Emergency Medical Technicians (EMTs) respond to health care crises such as heart attacks, unexpected childbirth, car accidents, and fires. EMTs use their knowledge and skills to provide basic and advanced life support to seriously ill or injured patients before these patients reach the hospital. Under the direction of a physician, EMTs are told how to proceed with medical care. They perform CPR, control bleeding, place splints on broken bones, and check pulse and respiration.
The EMT-Intermediate has more advanced training that allows administration of intravenous fluids, and use of advanced airway techniques and equipment to assist patients experiencing respiratory emergencies.
EMTs and EMT-Intermediates work both indoors and outdoors, in all types of weather. EMTs work 40+ hours per week. Some of these workers, especially those in police and fire departments, are on call for extended periods. Because emergency services function 24 hours a day, EMTs have irregular working hours that require a significant time commitment.
The EMT’s work is not only physically strenuous, but may also be stressful, involving life-or-death situations and suffering patients. Nonetheless, many people find the work exciting and challenging, and enjoy the opportunity to help others.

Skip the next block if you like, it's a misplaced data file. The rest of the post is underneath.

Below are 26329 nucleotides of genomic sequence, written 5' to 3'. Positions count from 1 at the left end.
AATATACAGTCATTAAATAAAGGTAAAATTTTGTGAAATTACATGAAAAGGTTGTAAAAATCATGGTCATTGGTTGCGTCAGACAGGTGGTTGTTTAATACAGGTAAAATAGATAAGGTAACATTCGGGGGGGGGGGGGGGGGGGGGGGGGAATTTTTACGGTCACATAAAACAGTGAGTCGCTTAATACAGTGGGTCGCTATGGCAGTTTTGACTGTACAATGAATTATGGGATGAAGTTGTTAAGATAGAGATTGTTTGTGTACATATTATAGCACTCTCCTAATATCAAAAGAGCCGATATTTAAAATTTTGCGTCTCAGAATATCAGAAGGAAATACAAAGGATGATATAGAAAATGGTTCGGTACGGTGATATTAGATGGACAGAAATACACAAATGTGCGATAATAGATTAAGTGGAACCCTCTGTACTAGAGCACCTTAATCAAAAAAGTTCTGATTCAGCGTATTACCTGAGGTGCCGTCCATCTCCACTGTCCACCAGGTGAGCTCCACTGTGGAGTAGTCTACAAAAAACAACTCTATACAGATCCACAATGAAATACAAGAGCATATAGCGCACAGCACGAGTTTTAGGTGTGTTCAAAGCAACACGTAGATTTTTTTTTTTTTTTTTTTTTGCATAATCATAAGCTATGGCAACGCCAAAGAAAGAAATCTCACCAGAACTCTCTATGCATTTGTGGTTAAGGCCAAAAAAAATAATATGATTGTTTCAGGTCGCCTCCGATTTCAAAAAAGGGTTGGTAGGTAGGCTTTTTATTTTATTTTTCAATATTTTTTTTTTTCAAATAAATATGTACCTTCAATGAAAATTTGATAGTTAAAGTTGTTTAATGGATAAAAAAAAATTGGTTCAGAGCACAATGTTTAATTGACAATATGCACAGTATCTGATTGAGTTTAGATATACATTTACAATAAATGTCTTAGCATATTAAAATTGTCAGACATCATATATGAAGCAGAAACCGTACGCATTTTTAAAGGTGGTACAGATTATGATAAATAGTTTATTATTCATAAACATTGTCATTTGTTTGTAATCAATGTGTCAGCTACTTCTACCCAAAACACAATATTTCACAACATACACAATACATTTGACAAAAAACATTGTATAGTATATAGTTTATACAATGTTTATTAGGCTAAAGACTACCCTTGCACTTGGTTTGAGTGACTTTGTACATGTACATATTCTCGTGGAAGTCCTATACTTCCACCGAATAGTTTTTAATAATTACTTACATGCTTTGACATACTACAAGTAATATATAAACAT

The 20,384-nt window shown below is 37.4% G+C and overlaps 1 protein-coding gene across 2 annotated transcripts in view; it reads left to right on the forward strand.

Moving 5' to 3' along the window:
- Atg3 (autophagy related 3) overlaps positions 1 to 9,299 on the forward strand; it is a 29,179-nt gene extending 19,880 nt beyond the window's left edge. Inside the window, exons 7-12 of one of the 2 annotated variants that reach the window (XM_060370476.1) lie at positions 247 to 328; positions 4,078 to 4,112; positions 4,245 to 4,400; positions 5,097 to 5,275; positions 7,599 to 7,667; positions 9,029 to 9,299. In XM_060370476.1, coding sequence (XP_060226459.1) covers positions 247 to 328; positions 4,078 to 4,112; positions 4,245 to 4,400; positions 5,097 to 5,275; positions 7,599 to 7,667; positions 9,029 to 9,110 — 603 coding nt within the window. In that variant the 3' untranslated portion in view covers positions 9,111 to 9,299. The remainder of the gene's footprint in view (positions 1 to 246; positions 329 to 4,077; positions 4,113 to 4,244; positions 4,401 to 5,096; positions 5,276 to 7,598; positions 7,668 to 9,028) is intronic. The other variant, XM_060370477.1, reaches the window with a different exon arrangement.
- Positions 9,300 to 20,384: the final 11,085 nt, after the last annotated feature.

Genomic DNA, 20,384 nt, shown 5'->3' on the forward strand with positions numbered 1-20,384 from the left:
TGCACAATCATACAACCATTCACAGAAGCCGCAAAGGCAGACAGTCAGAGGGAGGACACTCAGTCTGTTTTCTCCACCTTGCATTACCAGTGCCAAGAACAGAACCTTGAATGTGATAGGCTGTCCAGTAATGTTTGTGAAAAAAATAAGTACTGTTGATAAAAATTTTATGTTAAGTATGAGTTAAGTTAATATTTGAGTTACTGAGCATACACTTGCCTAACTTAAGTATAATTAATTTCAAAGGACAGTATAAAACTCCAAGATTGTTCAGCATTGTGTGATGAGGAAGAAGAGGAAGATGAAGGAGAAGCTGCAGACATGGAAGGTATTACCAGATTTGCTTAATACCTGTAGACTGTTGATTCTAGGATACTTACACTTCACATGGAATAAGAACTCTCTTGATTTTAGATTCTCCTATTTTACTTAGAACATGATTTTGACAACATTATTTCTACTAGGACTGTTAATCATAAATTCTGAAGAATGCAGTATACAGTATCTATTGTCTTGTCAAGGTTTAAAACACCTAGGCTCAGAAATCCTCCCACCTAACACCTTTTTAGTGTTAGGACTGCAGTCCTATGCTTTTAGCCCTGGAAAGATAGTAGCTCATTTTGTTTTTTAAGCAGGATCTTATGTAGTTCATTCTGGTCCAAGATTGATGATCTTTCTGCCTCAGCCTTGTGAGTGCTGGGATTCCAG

Employment of emergency medical technicians and paramedics is expected to grow much faster than the average for all occupations through 2014, as full-time paid EMTs and paramedics replace unpaid volunteers. As population and urbanization increase, and as a large segment of the population—aging baby boomers—becomes more likely to have medical emergencies, demand will increase for EMTs and paramedics.
Formal training and certification is needed to become an EMT or EMT-Intermediate. Training is offered at progressive levels: EMT-Basic, Intermediate, or Paramedic. EMT-Basic represents the first level of skills required to work in the emergency medical system. EMT-Intermediate training requirements vary from state to state. Basic EMT education requires 140 hours of training along with 20+ hours of clinical observation time on ambulances and in local emergency rooms.
Certification is required in the state of Connecticut. Prerequisite: Connecticut requires U.S. D.O.T., EMT-B training program; State practical and written exam.
National Association of Emergency Medical Technicians
132-A East Northside Drive
Clinton, MS 39056
National Registry of Emergency Medical Technicians
Rocco V Morando Building, 6610 Busch Boulevard
Columbus, OH 43229